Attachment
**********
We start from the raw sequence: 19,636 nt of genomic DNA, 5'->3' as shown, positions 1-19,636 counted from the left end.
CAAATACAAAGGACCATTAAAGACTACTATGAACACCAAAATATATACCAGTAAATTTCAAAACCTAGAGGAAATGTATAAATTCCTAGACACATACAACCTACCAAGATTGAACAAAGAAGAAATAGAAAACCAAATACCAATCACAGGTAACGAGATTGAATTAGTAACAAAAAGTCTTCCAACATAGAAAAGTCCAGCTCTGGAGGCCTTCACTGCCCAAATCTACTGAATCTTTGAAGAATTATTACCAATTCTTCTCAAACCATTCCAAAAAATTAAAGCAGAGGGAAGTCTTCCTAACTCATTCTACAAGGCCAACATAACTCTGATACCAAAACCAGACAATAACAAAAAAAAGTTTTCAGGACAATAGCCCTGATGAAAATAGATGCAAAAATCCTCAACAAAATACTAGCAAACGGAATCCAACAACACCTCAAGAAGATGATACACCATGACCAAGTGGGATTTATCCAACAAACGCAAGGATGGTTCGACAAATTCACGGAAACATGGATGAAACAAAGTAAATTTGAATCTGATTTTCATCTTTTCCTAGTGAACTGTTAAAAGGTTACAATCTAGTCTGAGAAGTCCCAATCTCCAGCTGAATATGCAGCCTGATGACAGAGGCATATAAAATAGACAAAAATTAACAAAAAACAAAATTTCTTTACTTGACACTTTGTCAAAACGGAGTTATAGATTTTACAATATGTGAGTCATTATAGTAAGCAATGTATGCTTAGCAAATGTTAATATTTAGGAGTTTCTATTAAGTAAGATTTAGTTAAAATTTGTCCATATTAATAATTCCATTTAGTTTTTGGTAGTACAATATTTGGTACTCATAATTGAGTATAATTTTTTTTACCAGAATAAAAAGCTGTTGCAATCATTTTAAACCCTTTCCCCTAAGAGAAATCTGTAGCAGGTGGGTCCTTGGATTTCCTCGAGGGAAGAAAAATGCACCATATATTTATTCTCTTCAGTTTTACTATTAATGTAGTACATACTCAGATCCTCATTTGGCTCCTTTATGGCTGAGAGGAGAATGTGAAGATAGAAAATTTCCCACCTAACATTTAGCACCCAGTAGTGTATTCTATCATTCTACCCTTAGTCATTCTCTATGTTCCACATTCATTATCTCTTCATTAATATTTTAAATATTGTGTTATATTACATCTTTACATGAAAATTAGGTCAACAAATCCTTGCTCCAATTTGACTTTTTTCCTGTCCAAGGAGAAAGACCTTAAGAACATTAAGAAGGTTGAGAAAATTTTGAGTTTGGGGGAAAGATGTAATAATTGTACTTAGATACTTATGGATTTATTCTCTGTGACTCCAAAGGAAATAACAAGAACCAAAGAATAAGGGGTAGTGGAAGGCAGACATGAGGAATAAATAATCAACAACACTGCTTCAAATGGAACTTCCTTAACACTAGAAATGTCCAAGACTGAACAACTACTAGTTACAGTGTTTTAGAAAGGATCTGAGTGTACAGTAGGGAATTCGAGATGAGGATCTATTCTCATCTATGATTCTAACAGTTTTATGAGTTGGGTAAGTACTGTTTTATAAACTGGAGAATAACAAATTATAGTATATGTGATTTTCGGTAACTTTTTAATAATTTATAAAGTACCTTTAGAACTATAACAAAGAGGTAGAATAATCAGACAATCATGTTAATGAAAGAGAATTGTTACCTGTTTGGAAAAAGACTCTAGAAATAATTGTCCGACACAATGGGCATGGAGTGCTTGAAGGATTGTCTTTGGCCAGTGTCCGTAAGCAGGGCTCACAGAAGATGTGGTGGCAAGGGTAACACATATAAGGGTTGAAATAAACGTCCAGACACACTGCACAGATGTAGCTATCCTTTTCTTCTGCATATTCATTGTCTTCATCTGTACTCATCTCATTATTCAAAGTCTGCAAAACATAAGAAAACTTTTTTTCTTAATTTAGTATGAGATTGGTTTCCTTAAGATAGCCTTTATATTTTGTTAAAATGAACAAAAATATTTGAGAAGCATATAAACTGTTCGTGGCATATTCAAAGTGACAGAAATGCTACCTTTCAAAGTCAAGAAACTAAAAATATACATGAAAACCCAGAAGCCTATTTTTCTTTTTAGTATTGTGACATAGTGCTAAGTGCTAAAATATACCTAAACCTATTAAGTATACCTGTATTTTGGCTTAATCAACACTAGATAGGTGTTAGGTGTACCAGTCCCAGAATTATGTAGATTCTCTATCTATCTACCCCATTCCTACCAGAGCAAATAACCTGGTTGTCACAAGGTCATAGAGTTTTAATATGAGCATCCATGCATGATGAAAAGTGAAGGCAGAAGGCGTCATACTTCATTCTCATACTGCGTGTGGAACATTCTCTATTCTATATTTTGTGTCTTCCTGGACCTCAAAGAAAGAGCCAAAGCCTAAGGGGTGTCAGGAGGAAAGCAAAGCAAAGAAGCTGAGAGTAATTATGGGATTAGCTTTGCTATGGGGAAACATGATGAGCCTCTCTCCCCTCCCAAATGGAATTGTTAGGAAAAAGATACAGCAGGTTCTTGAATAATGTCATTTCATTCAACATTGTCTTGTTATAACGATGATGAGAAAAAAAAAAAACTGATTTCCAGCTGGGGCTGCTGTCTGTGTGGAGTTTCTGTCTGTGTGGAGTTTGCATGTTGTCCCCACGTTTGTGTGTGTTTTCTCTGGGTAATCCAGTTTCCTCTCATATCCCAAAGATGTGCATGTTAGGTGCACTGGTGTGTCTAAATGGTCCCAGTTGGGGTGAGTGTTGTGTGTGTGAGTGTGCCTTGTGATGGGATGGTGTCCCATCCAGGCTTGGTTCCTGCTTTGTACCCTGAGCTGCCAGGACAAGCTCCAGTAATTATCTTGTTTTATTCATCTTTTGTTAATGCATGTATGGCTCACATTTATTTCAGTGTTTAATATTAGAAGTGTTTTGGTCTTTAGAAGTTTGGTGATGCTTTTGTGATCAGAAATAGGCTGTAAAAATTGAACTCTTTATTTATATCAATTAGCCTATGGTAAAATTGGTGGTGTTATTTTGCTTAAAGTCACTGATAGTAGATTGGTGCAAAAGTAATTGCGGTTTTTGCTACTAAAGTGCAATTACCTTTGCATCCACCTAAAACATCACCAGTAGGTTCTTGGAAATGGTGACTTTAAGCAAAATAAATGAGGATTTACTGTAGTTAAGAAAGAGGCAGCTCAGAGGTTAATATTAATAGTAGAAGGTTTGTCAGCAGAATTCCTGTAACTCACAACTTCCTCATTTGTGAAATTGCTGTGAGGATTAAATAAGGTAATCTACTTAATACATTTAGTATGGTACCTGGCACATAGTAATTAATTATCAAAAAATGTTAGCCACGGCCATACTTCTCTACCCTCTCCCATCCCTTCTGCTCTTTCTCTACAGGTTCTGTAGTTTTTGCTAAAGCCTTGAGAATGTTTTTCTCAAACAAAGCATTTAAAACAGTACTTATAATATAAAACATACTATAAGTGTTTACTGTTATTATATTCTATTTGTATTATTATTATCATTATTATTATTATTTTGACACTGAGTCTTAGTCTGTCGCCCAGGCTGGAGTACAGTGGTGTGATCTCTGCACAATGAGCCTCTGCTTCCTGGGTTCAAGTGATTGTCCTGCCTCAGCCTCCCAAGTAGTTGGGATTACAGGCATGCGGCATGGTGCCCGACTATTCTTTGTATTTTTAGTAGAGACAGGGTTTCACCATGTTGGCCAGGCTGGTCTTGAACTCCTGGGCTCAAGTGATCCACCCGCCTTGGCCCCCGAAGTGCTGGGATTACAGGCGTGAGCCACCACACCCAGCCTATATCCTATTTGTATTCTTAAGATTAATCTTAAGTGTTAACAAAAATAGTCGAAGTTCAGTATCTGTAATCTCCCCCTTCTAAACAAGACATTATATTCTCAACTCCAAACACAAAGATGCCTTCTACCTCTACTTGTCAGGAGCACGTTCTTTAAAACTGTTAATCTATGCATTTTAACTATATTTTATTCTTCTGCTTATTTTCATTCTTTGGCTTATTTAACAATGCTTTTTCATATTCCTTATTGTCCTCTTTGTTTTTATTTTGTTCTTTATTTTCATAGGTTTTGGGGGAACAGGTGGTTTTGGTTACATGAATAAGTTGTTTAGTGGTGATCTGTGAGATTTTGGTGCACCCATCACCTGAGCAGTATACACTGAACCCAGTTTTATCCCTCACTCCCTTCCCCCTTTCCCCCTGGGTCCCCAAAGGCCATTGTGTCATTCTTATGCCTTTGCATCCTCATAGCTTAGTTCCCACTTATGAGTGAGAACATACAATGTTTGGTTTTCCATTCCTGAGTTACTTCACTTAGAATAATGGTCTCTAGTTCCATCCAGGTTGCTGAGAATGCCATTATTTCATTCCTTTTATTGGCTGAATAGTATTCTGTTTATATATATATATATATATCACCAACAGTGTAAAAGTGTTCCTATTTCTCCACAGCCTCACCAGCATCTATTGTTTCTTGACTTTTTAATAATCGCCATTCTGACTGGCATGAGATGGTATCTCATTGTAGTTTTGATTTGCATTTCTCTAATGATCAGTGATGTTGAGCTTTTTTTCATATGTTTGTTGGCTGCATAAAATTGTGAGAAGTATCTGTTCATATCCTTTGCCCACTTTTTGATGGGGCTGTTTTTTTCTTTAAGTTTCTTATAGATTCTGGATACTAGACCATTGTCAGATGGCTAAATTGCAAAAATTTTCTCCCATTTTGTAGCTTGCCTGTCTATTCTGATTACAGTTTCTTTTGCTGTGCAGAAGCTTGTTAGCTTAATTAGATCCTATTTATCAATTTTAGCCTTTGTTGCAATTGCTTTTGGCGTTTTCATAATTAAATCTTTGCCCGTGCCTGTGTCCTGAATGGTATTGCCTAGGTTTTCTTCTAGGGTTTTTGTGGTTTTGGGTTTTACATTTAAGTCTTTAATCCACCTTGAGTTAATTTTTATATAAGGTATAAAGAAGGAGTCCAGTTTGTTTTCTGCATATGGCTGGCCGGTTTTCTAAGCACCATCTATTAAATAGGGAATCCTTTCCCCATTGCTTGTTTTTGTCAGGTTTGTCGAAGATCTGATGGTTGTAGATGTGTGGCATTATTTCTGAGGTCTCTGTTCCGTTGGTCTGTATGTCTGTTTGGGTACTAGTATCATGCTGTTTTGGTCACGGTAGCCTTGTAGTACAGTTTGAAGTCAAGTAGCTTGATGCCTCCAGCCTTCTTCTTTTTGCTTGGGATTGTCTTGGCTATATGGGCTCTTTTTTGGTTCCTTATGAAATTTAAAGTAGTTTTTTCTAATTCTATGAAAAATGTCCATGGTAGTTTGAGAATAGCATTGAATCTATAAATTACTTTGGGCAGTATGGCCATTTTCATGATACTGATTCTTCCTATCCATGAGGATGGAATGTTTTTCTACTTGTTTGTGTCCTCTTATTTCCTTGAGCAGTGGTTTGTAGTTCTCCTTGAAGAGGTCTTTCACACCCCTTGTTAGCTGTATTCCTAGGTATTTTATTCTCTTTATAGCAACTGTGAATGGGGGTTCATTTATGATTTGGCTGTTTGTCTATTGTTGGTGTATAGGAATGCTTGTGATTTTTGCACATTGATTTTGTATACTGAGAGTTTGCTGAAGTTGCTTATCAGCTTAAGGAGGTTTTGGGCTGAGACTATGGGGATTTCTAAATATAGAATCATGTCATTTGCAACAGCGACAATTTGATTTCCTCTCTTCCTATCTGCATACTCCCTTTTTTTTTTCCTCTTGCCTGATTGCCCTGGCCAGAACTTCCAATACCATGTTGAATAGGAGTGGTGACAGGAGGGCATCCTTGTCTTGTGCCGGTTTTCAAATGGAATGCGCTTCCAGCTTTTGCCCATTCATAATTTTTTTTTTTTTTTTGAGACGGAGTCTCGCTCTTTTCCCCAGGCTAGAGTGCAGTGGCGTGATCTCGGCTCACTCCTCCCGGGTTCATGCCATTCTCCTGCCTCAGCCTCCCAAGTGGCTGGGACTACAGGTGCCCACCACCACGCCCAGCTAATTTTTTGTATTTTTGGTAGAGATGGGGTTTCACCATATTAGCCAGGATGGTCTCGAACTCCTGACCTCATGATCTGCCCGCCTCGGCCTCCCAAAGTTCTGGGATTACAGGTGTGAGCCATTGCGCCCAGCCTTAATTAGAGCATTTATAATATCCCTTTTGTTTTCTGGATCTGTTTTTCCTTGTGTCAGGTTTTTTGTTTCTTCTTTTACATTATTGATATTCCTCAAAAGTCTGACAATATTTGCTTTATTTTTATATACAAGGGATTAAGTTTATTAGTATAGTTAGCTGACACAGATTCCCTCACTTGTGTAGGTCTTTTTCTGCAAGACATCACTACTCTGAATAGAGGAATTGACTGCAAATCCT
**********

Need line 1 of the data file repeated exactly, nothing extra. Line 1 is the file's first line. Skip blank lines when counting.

We start from the raw sequence: 19,636 nt of genomic DNA, 5'->3' as shown, positions 1-19,636 counted from the left end.